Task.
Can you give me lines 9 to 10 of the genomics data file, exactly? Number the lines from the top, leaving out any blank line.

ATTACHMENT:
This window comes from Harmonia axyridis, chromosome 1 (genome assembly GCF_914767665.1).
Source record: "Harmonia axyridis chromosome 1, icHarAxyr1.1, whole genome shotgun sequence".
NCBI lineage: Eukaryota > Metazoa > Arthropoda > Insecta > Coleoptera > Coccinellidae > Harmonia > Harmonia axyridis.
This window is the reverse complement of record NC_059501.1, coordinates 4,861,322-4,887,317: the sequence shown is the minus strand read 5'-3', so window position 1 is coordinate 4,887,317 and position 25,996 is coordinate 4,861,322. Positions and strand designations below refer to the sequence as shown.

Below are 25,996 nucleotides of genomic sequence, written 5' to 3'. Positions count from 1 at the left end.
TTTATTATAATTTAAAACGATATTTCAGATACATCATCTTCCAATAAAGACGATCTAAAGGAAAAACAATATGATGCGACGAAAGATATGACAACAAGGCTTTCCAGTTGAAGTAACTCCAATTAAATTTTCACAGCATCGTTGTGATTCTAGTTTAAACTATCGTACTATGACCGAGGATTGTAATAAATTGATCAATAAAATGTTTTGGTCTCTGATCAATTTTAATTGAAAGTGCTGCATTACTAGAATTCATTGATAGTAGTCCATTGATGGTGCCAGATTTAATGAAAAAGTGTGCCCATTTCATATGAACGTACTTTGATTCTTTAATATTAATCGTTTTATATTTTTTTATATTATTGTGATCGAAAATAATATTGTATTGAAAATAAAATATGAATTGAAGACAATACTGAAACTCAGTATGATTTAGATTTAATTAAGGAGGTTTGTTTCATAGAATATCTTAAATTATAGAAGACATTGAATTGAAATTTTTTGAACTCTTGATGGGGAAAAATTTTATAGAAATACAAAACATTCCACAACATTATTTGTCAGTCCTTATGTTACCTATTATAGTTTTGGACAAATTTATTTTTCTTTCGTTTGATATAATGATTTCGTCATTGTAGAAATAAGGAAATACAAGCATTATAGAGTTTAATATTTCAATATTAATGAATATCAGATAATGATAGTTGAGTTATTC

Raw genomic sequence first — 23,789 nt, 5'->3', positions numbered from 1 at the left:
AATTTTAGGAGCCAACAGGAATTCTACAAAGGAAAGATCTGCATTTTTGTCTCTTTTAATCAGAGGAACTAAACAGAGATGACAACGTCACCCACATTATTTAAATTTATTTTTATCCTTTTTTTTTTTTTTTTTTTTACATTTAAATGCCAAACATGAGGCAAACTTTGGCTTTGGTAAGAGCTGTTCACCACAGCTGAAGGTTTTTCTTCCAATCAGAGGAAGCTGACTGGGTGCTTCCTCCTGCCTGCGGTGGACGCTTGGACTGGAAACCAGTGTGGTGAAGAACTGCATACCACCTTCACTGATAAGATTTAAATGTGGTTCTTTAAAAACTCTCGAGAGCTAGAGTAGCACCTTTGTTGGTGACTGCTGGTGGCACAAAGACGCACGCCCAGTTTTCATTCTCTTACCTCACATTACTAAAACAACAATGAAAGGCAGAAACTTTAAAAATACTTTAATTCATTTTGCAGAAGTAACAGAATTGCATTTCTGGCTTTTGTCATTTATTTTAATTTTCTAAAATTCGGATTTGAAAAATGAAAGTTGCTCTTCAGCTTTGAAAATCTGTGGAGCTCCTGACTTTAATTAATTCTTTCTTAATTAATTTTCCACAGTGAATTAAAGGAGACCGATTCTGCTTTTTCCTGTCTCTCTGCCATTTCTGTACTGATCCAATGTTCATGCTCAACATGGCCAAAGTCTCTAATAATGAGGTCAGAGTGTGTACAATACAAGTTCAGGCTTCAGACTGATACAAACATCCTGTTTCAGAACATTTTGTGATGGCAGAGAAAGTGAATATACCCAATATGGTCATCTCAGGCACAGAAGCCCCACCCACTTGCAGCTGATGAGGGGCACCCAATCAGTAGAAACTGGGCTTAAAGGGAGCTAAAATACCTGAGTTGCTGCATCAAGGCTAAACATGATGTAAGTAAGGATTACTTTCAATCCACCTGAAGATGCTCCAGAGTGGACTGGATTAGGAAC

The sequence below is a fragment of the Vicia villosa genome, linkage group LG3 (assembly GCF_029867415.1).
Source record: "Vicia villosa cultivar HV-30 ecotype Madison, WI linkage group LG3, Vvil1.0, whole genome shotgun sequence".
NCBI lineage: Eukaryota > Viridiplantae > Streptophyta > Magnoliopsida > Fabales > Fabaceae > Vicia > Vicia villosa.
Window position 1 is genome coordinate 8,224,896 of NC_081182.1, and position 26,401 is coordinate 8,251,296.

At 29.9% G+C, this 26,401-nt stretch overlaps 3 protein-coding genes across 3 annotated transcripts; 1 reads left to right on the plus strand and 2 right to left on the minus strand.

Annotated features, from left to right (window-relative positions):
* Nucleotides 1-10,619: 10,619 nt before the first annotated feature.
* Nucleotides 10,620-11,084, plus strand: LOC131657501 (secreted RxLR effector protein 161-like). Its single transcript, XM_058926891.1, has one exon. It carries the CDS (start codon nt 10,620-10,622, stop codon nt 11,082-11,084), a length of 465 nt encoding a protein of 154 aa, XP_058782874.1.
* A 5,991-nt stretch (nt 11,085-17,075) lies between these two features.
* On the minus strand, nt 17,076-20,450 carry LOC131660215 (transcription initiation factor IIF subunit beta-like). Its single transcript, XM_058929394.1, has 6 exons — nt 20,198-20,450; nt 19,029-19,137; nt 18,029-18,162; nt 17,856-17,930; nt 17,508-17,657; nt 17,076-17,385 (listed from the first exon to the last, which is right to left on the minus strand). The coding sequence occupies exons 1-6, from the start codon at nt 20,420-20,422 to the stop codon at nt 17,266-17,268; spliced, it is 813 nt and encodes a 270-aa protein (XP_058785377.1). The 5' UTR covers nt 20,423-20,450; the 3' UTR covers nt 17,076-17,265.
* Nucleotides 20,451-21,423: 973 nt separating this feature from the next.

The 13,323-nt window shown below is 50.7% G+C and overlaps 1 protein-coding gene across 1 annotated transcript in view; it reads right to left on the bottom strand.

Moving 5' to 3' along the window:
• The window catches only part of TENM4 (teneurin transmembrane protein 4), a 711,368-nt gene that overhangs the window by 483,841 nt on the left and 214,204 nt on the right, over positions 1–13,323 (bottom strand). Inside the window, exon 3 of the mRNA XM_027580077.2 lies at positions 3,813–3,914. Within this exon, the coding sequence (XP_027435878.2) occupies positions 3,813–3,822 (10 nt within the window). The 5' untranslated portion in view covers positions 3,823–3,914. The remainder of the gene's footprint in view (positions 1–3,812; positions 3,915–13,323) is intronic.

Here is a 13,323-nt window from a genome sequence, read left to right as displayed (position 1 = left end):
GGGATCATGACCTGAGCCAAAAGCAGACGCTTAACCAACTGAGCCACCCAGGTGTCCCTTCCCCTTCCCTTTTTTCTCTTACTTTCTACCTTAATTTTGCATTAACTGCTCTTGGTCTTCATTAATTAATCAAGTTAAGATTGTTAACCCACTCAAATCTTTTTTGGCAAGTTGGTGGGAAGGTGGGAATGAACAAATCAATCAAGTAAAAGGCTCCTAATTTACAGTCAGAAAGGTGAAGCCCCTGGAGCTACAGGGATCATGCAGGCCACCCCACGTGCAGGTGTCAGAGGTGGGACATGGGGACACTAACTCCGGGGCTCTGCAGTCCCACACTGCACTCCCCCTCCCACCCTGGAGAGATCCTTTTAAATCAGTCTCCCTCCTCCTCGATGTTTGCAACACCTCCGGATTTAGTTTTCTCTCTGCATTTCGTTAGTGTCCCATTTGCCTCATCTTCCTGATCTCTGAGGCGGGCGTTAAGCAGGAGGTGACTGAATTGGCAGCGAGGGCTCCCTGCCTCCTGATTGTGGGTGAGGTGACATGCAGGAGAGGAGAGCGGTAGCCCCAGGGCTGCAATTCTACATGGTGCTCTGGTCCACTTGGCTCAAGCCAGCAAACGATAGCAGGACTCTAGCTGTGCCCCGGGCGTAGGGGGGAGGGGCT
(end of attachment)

The sequence below is a fragment of the Vicia villosa genome, linkage group LG3 (assembly GCF_029867415.1).
Source record: "Vicia villosa cultivar HV-30 ecotype Madison, WI linkage group LG3, Vvil1.0, whole genome shotgun sequence".